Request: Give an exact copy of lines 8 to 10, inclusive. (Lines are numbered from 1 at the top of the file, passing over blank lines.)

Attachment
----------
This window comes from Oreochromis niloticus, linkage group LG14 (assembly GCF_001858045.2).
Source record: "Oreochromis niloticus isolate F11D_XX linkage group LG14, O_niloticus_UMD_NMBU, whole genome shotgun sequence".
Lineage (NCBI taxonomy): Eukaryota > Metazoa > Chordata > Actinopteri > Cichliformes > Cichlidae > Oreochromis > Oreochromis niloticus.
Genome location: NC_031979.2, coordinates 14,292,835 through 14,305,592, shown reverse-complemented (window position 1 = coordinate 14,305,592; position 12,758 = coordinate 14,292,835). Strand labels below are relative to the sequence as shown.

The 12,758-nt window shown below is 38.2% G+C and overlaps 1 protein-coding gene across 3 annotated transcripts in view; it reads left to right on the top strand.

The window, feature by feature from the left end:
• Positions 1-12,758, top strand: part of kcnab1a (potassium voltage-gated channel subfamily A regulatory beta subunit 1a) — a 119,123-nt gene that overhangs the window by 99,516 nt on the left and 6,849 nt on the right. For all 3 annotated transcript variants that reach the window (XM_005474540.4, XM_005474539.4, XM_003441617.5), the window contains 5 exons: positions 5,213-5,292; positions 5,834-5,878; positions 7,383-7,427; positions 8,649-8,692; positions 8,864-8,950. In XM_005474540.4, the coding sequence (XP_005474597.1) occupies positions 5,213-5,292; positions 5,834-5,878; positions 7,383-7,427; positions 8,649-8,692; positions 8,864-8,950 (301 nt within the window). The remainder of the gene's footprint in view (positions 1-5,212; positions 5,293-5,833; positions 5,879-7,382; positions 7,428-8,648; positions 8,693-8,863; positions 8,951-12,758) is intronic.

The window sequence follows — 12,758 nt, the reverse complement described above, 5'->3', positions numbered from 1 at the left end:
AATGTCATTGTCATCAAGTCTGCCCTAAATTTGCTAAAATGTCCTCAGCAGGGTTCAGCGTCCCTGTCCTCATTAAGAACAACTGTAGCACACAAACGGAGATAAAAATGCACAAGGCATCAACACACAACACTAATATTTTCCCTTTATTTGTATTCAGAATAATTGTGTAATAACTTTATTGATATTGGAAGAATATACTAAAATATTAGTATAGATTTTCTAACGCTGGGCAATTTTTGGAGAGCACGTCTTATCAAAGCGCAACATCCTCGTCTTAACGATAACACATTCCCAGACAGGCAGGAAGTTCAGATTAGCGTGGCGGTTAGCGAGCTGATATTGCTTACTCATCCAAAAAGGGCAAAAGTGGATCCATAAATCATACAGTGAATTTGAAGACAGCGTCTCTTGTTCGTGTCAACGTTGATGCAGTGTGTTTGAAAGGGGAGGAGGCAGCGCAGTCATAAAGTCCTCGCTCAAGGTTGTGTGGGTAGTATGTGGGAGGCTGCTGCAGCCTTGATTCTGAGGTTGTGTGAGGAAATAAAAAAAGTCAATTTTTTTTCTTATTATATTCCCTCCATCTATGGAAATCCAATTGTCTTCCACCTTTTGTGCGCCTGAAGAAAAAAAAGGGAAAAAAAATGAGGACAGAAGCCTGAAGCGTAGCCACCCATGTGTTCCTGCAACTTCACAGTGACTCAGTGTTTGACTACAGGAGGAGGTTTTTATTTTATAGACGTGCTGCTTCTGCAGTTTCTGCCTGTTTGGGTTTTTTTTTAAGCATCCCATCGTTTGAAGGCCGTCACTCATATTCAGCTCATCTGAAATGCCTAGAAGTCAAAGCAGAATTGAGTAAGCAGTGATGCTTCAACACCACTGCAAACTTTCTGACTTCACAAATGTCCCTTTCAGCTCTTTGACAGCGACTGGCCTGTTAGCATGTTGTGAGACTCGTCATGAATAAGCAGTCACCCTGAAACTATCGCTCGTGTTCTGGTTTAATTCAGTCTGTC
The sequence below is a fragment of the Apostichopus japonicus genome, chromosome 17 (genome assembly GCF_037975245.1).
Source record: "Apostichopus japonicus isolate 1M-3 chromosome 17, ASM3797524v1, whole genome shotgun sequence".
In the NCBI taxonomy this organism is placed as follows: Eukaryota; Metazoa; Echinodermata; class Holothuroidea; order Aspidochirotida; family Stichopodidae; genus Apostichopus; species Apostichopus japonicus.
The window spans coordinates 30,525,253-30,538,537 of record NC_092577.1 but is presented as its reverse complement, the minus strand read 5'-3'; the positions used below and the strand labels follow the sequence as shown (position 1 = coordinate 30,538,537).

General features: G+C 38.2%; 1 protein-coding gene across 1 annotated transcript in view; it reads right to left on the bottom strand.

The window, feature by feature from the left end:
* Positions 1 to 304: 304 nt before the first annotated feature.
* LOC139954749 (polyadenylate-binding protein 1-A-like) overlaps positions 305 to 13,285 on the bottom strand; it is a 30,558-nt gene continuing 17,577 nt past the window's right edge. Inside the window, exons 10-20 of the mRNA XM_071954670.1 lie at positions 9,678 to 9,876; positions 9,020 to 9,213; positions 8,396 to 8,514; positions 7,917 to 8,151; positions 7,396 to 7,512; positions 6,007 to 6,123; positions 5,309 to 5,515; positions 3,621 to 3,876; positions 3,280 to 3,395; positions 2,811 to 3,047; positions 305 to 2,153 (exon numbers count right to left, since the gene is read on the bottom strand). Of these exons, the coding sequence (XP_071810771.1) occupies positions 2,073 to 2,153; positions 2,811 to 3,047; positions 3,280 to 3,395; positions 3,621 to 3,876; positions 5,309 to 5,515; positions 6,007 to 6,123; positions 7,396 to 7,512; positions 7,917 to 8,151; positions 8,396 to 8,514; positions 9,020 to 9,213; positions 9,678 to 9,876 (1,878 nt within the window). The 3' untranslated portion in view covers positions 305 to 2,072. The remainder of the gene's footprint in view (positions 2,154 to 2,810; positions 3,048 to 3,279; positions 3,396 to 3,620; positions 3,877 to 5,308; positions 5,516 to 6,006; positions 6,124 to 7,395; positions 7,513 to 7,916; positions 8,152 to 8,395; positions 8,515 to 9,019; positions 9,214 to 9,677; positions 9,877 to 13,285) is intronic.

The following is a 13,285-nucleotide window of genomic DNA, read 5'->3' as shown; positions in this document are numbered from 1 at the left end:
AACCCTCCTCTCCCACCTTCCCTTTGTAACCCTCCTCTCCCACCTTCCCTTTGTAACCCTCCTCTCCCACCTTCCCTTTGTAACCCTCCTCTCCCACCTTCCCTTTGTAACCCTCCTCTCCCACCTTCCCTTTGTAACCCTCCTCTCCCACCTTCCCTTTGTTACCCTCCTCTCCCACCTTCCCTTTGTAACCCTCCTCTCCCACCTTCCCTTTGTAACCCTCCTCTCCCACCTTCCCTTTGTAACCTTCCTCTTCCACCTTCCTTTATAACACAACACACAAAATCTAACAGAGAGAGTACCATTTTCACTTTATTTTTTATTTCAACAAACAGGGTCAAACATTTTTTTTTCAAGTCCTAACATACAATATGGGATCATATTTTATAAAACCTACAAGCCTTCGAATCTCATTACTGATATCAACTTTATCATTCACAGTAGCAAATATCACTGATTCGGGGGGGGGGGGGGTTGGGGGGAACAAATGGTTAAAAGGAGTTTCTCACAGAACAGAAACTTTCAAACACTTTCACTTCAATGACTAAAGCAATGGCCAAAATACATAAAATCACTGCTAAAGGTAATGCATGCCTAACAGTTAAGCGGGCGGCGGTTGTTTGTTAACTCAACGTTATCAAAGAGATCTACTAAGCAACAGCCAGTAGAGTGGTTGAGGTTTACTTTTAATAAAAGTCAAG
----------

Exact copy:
The window sequence follows — 12,758 nt, the reverse complement described above, 5'->3', positions numbered from 1 at the left end:
AATGTCATTGTCATCAAGTCTGCCCTAAATTTGCTAAAATGTCCTCAGCAGGGTTCAGCGTCCCTGTCCTCATTAAGAACAACTGTAGCACACAAACGGAGATAAAAATGCACAAGGCATCAACACACAACACTAATATTTTCCCTTTATTTGTATTCAGAATAATTGTGTAATAACTTTATTGATATTGGAAGAATATACTAAAATATTAGTATAGATTTTCTAACGCTGGGCAATTTTTGGAGAGCACGTCTTATCAAAGCGCAACATCCTCGTCTTAACGATAACACATTCCCAGACAGGCAGGAAGTTCAGATTAGCGTGGCGGTTAGCGAGCTGATATTGCTTACTCATCCAAAAAGGGCAAAAGTGGATCCATAAATCATACAGTGAATTTGAAGACAGCGTCTCTTGTTCGTGTCAACGTTGATGCAGTGTGTTTGAAAGGGGAGGAGGCAGCGCAGTCATAAAGTCCTCGCTCAAGGTTGTGTGGGTAGTATGTGGGAGGCTGCTGCAGCCTTGATTCTGAGGTTGTGTGAGGAAATAAAAAAAGTCAATTTTTTTTCTTATTATATTCCCTCCATCTATGGAAATCCAATTGTCTTCCACCTTTTGTGCGCCTGAAGAAAAAAAAGGGAAAAAAAATGAGGACAGAAGCCTGAAGCGTAGCCACCCATGTGTTCCTGCAACTTCACAGTGACTCAGTGTTTGACTACAGGAGGAGGTTTTTATTTTATAGACGTGCTGCTTCTGCAGTTTCTGCCTGTTTGGGTTTTTTTTTAAGCATCCCATCGTTTGAAGGCCGTCACTCATATTCAGCTCATCTGAAATGCCTAGAAGTCAAAGCAGAATTGAGTAAGCAGTGATGCTTCAACACCACTGCAAACTTTCTGACTTCACAAATGTCCCTTTCAGCTCTTTGACAGCGACTGGCCTGTTAGCATGTTGTGAGACTCGTCATGAATAAGCAGTCACCCTGAAACTATCGCTCGTGTTCTGGTTTAATTCAGTCTGTC
The sequence below is a fragment of the Apostichopus japonicus genome, chromosome 17 (genome assembly GCF_037975245.1).